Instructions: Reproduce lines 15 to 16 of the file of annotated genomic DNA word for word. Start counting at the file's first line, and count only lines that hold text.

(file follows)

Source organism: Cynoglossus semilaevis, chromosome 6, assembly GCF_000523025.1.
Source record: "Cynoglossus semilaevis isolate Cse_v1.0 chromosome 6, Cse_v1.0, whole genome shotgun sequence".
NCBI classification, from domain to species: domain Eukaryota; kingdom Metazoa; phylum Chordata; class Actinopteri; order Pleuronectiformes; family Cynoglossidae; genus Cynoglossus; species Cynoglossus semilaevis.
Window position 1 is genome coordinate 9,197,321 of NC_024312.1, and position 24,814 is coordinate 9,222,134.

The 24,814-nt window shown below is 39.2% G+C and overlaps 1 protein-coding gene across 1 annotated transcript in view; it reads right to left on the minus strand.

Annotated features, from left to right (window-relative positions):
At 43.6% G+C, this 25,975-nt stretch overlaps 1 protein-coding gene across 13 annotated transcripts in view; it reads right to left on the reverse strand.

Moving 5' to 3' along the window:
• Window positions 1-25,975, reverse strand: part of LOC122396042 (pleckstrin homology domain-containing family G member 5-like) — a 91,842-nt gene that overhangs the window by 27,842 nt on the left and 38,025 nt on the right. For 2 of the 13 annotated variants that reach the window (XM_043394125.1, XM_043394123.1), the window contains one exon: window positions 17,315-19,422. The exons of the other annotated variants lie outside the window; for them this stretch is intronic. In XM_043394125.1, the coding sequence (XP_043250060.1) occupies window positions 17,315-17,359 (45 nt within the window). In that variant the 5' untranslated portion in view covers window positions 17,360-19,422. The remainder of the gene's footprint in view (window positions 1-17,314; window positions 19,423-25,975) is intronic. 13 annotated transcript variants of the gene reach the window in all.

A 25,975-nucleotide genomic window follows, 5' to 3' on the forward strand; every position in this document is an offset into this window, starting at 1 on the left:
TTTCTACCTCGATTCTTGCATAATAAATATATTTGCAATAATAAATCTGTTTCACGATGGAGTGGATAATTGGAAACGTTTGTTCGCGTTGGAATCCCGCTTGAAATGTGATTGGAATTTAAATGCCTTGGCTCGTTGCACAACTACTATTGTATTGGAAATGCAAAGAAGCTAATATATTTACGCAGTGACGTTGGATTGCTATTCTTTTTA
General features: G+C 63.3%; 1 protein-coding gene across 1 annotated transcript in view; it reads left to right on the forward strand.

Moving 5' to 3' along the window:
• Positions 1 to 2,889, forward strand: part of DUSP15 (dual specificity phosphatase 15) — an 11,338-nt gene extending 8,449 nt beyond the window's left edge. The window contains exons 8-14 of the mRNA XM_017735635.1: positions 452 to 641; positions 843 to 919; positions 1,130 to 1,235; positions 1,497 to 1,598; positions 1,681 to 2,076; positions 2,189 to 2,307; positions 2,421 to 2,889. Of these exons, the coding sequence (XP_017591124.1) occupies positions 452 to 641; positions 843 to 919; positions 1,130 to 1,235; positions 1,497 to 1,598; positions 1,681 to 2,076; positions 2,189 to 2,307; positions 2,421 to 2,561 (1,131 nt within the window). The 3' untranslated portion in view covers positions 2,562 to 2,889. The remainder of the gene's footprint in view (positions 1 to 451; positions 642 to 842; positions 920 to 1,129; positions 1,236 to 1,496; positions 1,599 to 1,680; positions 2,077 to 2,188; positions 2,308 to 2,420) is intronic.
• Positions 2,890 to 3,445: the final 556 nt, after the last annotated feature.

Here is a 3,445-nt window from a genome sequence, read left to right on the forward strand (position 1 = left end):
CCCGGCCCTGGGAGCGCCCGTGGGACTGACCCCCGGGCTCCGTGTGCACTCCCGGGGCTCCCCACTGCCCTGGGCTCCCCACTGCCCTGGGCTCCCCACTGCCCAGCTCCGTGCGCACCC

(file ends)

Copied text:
• Positions 2,890 to 3,445: the final 556 nt, after the last annotated feature.

Here is a 3,445-nt window from a genome sequence, read left to right on the forward strand (position 1 = left end):